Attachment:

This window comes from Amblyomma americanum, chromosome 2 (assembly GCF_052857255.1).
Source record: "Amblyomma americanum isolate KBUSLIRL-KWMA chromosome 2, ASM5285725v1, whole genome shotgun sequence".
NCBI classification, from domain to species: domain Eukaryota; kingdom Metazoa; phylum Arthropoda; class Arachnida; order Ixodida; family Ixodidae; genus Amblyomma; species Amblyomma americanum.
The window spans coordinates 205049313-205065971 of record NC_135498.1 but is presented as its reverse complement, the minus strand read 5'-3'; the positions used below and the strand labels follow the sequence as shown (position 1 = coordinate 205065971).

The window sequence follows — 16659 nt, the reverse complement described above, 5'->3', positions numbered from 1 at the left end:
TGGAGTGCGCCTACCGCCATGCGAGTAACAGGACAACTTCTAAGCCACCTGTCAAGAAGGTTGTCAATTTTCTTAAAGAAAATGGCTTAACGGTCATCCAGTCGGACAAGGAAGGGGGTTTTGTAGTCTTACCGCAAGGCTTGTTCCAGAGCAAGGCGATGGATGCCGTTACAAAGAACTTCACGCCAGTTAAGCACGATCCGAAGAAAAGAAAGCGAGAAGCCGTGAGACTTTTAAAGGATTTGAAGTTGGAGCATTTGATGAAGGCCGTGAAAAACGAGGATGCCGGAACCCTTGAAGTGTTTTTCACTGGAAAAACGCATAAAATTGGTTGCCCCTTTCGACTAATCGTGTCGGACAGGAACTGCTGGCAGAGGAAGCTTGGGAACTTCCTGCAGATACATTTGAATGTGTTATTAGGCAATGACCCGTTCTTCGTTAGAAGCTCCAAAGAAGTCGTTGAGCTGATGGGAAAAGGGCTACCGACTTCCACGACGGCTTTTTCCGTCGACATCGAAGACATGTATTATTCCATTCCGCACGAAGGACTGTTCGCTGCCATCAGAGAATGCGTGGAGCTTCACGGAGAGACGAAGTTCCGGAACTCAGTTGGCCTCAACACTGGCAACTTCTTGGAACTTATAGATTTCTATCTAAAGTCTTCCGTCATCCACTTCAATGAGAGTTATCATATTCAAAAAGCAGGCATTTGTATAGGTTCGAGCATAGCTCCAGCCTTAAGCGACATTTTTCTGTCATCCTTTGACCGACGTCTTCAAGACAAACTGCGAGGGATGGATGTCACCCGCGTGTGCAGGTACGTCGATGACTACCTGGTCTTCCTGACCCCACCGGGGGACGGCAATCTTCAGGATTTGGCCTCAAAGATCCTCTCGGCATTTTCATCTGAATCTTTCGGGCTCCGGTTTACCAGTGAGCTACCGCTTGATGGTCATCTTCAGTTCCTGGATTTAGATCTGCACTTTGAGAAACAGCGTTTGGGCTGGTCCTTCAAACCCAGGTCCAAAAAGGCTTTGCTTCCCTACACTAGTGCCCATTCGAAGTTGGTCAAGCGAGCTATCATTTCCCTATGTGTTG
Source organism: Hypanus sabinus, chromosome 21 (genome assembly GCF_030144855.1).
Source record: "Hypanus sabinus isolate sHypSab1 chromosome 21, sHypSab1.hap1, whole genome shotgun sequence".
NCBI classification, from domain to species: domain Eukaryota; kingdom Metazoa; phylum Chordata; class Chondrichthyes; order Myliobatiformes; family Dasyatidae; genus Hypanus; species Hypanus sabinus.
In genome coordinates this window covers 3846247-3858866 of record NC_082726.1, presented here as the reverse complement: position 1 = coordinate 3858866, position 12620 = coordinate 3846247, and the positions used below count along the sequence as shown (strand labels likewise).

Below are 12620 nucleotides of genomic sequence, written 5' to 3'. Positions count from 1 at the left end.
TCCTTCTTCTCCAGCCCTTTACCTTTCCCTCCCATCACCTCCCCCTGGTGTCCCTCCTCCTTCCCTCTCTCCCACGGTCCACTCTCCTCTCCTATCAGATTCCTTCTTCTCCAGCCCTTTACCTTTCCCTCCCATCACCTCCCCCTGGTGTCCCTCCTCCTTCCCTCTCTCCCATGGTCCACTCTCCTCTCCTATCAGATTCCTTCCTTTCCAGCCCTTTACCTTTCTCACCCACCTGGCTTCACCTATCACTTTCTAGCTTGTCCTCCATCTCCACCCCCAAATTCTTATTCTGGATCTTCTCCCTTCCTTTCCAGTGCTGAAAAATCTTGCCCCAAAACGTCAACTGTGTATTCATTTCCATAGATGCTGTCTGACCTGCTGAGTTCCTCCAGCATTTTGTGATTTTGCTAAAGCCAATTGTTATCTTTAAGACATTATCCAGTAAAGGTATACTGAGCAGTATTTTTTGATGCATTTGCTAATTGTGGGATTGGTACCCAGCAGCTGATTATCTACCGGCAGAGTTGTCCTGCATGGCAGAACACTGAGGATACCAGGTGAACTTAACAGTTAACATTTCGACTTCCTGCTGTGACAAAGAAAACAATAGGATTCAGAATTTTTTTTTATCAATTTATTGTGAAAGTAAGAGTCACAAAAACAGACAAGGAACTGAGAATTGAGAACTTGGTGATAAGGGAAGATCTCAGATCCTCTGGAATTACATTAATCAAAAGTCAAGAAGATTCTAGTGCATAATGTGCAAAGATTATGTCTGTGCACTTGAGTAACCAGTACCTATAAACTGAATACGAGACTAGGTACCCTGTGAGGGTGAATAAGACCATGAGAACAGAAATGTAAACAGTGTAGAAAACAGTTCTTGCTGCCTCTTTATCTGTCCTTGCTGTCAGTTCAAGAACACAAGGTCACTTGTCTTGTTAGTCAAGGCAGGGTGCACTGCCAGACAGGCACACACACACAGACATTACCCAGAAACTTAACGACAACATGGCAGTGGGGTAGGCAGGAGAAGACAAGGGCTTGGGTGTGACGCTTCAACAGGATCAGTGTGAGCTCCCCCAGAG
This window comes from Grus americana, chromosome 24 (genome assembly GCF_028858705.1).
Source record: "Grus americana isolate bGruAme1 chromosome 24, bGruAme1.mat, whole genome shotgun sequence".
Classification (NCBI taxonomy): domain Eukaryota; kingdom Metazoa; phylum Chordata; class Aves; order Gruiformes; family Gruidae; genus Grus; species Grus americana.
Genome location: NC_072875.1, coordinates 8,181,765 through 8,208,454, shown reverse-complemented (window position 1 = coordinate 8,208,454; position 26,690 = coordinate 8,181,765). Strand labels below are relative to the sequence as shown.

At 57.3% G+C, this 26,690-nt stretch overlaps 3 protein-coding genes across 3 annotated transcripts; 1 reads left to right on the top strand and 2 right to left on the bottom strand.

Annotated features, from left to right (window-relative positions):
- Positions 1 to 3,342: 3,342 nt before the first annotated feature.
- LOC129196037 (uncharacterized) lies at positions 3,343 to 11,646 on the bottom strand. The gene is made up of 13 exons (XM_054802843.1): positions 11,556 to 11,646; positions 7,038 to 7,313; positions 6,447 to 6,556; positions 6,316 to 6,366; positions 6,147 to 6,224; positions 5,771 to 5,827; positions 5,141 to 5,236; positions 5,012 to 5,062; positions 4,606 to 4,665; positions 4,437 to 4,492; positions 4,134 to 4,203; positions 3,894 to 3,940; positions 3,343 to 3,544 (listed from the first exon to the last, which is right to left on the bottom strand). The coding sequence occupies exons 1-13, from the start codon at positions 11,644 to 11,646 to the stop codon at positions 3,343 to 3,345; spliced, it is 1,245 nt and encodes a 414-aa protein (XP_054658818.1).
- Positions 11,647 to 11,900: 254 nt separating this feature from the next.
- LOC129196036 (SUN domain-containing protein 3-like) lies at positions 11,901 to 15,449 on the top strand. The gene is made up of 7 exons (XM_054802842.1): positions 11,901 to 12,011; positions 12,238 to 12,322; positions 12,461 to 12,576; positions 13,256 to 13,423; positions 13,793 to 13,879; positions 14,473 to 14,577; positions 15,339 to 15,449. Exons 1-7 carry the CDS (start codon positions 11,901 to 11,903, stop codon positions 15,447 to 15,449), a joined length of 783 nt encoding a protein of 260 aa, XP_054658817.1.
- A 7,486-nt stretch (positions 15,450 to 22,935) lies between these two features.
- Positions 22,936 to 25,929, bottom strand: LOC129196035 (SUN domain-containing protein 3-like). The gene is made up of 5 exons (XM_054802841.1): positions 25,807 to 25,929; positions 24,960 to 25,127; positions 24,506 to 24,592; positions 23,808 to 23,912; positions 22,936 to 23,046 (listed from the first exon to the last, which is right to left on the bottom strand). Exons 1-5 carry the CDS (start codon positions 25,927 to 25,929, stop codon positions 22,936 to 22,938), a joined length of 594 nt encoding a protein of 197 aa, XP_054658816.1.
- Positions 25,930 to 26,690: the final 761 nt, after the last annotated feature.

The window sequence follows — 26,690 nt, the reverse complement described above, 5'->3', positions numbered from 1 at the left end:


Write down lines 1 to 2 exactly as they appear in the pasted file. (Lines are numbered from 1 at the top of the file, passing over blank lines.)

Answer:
This window comes from Amblyomma americanum, chromosome 2 (assembly GCF_052857255.1).
Source record: "Amblyomma americanum isolate KBUSLIRL-KWMA chromosome 2, ASM5285725v1, whole genome shotgun sequence".